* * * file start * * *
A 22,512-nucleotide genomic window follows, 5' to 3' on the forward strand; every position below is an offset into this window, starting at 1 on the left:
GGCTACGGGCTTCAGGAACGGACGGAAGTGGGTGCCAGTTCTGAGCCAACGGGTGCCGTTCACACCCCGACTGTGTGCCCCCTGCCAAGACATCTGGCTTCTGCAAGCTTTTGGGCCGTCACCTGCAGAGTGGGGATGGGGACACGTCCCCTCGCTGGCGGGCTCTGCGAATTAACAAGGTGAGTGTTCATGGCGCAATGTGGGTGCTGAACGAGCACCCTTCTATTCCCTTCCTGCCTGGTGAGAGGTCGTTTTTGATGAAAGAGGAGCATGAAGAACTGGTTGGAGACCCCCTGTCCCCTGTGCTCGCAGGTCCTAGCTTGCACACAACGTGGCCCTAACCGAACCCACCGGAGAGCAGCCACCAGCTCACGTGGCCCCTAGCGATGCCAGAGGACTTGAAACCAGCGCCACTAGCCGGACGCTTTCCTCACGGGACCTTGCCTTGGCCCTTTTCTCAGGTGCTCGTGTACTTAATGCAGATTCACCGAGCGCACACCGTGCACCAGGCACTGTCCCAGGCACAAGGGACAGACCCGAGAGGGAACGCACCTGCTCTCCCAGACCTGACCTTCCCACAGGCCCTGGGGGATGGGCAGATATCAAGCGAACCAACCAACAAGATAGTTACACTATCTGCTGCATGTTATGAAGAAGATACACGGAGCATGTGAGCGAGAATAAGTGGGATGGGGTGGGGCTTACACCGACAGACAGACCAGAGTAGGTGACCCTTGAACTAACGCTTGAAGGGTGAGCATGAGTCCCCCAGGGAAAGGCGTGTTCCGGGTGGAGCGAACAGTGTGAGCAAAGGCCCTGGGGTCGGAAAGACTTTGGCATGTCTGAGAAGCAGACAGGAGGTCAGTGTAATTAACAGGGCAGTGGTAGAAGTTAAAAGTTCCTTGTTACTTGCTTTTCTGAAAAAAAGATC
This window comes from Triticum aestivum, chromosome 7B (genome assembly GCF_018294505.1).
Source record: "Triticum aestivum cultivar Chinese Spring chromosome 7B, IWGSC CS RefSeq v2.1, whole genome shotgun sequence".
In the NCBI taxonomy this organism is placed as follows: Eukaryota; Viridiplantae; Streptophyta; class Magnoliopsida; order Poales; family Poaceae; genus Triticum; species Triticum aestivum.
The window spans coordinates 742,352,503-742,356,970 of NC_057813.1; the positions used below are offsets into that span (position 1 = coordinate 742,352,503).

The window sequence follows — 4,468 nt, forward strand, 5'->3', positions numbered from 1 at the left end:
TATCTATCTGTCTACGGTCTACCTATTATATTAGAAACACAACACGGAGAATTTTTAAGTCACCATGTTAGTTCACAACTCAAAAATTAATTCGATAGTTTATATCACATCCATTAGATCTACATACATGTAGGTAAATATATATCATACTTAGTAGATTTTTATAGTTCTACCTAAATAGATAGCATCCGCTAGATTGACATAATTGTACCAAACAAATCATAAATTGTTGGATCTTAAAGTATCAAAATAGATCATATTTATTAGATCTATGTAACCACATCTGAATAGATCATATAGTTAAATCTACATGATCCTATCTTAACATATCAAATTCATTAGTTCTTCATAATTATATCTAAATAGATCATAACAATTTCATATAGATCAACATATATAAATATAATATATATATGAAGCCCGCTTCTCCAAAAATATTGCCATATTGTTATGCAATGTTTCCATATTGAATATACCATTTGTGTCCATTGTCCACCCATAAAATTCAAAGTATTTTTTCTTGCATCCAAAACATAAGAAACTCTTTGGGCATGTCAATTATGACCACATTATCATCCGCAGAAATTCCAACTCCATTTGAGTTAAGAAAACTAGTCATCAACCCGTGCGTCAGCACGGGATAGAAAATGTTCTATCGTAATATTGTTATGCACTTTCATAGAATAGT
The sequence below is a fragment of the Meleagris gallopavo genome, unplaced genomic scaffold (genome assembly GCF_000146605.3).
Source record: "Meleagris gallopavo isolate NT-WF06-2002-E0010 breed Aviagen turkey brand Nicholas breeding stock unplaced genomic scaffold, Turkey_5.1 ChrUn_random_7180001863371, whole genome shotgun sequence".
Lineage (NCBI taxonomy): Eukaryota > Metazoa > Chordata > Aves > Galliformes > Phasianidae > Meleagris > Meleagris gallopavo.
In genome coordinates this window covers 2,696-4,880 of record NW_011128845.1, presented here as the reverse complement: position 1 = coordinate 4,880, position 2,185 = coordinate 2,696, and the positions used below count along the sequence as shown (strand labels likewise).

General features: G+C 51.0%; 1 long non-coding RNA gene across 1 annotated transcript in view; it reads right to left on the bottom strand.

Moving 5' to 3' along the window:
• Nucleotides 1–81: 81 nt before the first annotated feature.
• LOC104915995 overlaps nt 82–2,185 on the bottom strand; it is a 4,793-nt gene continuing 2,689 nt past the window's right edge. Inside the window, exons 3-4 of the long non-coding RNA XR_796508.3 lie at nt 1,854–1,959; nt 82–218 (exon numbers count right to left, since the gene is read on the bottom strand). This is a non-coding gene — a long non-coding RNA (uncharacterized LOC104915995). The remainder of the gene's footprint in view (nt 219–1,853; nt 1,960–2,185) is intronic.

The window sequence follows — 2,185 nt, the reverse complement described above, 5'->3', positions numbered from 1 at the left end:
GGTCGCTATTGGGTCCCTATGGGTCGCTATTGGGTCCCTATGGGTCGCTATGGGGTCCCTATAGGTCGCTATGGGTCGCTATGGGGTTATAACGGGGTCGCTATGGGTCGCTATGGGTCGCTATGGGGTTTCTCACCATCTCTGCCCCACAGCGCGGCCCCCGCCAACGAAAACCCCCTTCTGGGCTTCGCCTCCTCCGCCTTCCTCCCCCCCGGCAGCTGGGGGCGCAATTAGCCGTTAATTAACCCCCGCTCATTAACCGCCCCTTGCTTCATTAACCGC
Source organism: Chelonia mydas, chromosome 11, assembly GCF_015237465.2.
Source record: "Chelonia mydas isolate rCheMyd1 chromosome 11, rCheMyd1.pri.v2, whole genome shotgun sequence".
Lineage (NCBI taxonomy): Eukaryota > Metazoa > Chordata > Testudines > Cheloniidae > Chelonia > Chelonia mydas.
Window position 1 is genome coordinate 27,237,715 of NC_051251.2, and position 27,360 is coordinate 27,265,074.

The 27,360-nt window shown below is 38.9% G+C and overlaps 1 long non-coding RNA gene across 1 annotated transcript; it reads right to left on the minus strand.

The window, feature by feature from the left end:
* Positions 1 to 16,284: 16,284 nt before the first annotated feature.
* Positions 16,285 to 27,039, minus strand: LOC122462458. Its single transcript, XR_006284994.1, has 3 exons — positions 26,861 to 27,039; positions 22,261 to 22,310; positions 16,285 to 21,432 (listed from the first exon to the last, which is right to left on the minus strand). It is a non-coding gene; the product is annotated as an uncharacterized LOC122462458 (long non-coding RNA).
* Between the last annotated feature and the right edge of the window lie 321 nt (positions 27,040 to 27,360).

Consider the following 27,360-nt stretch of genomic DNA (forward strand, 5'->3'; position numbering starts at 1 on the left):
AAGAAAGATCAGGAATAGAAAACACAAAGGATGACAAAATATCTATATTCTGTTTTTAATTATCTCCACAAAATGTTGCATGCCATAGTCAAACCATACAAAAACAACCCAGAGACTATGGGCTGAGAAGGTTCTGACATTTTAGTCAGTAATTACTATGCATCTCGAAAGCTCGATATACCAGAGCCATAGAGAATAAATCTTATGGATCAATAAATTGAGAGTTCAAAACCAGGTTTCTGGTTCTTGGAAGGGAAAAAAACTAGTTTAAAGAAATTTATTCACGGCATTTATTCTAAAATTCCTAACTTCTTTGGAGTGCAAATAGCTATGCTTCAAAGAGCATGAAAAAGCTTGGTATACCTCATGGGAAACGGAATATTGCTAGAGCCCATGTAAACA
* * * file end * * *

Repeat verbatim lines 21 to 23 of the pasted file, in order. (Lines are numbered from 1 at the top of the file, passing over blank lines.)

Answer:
Lineage (NCBI taxonomy): Eukaryota > Metazoa > Chordata > Testudines > Cheloniidae > Chelonia > Chelonia mydas.
Window position 1 is genome coordinate 27,237,715 of NC_051251.2, and position 27,360 is coordinate 27,265,074.

The 27,360-nt window shown below is 38.9% G+C and overlaps 1 long non-coding RNA gene across 1 annotated transcript; it reads right to left on the minus strand.